• For patients with asymptomatic intracerebral stenosis, it is reasonable to consider antiplatelet and statin treatment (class IIa; level of evidence C).

    The management of patients with asymptomatic carotid stenosis (figure 4).

    Figure 4

    Flow chart for the management of patients with asymptomatic carotid stenosis. *Risk factors include hypertension, dyslipidaemia, diabetes, atrial fibrillation, smoking, obesity, lack of physical activity and stroke family history. DSA, Digital Subtraction Angiography. CTA; CT Angiography; CEA, carotid endarterectomy;,CAS, carotid artery stenting.

    Unruptured intracranial aneurysms
    Recommendations
    • Smoking can increase the risk of UIA formation. Patients should be counselled the importance of smoking cessation (class I; level of evidence B).

    • Hypertension may be involved in the growth and rupture of intracranial aneurysms. Patients should monitor BP and receive BP lowering treatment (class I; level of evidence B).

    • Aneurysmal SAH (aSAH) can be regarded as a risk factor for the rupture of other coexistent UIAs. Patients with a history of aneurysmal SAH are probably recommended to proper treatment (class IIa; level of evidence B).

    • Patients with single anterior circulation aneurysms (size <5 mm) can be managed conservatively. For posterior circulation aneurysms, or size of aneurysm of >5 mm, with a history of aneurysmal rupture, symptomatic aneurysms, image-based risk factors (including the enlargement, increased number of daughter sacs and blebs, blood blister-like aneurysms), individualised treatment should be considered. Age, neurological function, overall condition, medical comorbidities and the risk of rupture should be considered in the decision making process (class IIa; level of evidence B).

    • Radiographic follow-up is indicated regularly for patients with UIAs managed non-invasively. For those with detected enlargement of the aneurysms during the follow-up, unless contraindicated, proper treatment is recommended (class I; level of evidence B).

    • Radiographic screening for follow-up of UIA can be conducted with CTA or MRA (classI; level of evidence B). For patients without contraindications to MRI, it is reasonable to consider MRA for long-term follow-up. DSA can be conducted if needed. It is reasonable to consider a first follow-up at 6–12 months after initial discovery of UIA, and follow-up every 1–2 years (class IIa; level of evidence C).

    • Treatment includes surgical clipping and endovascular treatment. Treatment selection is related to multiple factors including aneurysm location, size and morphology; documented growth of aneurysms during the follow-up; the age of the patient; history of aSAH; family history of cerebral aneurysm; the presence of multiple aneurysms or the presence of concurrent pathology such as an arteriovenous malformation or other cerebrovascular or inherited pathology (class I; level of evidence C).

    The management of patients with UIAs (figure 5).

    Figure 5

    Flow chart for the management of patients with unruptured intracranial aneurysms. *Symptomatic aneurysm: patients show symptoms related to the aneurysm, such as ptosis, severe headache, vomiting, neck stiffness, drowsiness, enlarged pupils, disorder of consciousness and so on. MRA, MR Angiography; CTA, CT Angiography; BP, blood pressure.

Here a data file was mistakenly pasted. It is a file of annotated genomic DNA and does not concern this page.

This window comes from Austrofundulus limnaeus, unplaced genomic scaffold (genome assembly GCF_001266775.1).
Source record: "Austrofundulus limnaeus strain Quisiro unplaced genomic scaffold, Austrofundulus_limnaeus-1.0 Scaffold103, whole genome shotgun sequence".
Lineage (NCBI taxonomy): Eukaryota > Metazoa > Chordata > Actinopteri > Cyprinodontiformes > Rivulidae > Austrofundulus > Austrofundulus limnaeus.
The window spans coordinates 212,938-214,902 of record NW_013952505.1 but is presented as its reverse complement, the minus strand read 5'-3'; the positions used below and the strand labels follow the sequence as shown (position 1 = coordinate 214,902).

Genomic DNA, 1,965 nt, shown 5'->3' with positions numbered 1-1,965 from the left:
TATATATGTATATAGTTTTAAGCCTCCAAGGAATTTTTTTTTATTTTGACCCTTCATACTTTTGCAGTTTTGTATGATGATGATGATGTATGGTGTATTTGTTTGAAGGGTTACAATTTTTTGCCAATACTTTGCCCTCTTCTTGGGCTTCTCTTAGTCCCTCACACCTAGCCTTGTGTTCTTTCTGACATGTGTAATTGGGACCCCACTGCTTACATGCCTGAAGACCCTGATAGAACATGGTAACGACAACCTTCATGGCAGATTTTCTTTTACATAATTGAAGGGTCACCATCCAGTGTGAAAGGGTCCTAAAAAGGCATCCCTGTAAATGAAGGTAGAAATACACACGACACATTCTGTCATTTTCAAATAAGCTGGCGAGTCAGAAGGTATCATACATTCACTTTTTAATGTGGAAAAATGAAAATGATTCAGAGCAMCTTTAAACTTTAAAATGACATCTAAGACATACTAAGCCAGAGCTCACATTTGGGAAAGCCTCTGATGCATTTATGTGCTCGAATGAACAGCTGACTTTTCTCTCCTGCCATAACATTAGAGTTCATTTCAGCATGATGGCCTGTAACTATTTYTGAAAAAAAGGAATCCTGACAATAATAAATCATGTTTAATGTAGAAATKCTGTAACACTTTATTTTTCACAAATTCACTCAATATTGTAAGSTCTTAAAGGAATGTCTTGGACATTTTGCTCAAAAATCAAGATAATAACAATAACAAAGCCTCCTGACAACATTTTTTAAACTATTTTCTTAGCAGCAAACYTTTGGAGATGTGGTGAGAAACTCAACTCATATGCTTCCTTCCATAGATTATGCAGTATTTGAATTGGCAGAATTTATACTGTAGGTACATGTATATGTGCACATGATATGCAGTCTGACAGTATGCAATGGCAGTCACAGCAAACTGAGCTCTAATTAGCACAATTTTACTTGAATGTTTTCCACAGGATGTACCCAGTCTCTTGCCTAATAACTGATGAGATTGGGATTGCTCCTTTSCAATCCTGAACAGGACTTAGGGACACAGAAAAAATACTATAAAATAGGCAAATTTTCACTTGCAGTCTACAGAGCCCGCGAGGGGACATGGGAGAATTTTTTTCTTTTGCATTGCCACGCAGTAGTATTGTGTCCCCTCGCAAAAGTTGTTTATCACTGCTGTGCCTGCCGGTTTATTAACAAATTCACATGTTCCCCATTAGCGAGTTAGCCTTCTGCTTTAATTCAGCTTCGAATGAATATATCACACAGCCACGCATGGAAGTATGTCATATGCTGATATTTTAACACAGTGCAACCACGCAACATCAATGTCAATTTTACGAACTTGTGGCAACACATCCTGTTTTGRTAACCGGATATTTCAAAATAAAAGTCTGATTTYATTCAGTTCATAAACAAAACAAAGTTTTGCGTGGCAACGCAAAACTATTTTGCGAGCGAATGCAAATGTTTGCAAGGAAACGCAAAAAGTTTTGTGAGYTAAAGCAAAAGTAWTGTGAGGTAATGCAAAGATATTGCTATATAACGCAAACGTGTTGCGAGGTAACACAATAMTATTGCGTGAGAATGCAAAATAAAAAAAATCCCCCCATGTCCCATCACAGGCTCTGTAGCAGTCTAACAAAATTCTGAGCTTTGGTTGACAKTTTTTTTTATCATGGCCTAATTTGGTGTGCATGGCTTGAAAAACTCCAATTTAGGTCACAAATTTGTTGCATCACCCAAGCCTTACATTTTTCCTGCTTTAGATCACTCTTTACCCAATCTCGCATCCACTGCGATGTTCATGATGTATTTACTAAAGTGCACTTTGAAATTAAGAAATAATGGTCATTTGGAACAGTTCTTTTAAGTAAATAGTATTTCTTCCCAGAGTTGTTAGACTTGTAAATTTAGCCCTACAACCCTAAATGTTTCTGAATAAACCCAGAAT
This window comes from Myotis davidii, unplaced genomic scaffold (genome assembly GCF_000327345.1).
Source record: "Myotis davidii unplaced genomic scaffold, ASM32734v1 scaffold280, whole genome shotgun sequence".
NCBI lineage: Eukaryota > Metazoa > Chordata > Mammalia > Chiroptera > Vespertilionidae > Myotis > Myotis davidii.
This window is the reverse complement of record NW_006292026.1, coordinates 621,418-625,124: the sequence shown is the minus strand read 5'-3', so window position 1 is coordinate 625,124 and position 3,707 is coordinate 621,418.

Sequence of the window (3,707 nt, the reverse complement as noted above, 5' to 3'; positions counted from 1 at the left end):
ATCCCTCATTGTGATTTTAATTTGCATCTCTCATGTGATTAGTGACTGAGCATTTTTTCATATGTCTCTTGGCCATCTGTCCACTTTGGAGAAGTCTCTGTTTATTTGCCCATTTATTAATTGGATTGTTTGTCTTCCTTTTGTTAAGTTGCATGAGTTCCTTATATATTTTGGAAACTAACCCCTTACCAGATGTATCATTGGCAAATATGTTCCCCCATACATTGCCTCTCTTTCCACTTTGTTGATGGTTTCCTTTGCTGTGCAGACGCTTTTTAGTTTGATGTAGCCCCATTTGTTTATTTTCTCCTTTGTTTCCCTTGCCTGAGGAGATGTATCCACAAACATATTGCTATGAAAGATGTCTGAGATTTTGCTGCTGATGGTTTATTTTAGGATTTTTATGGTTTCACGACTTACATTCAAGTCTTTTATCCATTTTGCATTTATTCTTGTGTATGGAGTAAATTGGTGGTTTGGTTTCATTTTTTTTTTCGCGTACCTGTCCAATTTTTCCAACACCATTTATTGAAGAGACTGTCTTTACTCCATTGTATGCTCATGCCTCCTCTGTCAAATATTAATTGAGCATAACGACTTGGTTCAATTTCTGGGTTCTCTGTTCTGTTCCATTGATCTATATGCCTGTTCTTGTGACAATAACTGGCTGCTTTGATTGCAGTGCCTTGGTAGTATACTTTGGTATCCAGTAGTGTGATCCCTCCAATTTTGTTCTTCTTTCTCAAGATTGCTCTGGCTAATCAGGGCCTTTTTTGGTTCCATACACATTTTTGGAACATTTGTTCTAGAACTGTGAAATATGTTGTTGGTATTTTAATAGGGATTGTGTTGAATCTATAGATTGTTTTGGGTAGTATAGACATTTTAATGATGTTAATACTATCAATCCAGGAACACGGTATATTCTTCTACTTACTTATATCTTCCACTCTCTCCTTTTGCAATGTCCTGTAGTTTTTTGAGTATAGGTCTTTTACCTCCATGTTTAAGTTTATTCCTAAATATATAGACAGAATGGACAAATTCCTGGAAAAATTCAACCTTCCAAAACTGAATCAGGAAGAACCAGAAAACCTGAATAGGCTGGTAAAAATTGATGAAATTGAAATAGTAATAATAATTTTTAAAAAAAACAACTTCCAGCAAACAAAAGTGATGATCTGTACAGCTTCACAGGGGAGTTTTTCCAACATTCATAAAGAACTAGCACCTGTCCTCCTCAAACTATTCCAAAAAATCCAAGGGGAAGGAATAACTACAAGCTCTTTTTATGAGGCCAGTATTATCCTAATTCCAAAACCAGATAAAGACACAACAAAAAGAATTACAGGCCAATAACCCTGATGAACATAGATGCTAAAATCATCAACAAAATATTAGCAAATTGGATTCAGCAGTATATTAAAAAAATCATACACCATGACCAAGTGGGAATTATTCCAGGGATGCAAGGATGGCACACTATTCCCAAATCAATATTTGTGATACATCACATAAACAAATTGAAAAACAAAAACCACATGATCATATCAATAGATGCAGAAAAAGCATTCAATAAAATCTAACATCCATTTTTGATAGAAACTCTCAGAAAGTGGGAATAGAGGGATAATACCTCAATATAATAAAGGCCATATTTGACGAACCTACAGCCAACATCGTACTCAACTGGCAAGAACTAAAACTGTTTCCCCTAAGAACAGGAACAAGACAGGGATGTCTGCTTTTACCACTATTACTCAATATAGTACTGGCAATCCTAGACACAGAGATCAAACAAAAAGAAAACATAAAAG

Cigarette smoking
    Recommendations
    • Smoking cessation ought to involve both smokers and the whole society, by adopting comprehensive tobacco control measures including psychological counselling, nicotine replacement, smoking cessation medications, and intervention in the community (class I; level of evidence A).

    • Non-smokers should avoid passive smoking (class I; level of evidence B).

    • Publicity and education should continue to be strengthened to raise public awareness of the harm of active and passive smoking. Local government should legislate against smoking in public places as soon as possible, such as smoking bans in offices, meeting rooms, airplanes or trains, to reduce the harm of smoking (class IIa; level of evidence B).

    Alcohol consumption
    Recommendations
    • Drinkers should reduce or eliminate alcohol consumption (class I; level of evidence A).

    • Drinking only in moderation should be recommended among individuals who choose to consume alcohol. Moderate alcohol consumption of ≤25 g/day for men and half for women is reasonable (class IIb; level of evidence B).

    Obesity and body fat distribution
    Recommendations
    • Overweight and obese individuals can reduce weight by a healthy lifestyle, a healthy diet, regular exercises, (class I; level of evidence C).

    • For overweight and obese individuals, weight reduction is recommended to help control BP (class I; level of evidence A), and reduce the risk of stroke (class I; level of evidence B).

    Diet and nutrition
    Recommendations
    • Daily diet should be diverse to make the intake of energy and nutrition more reasonable; a balanced diet including whole grains, legumes, tubers, fruits, vegetables, dairy product and a low intake of total fat and saturated fat is recommended (class I; level of evidence A).

    • Reducing the intake of salt and increasing the intake of potassium are recommended to reduce the risk of stroke by lowing BP. A salt intake of ≤6 g/day is recommended (class I; level of evidence A).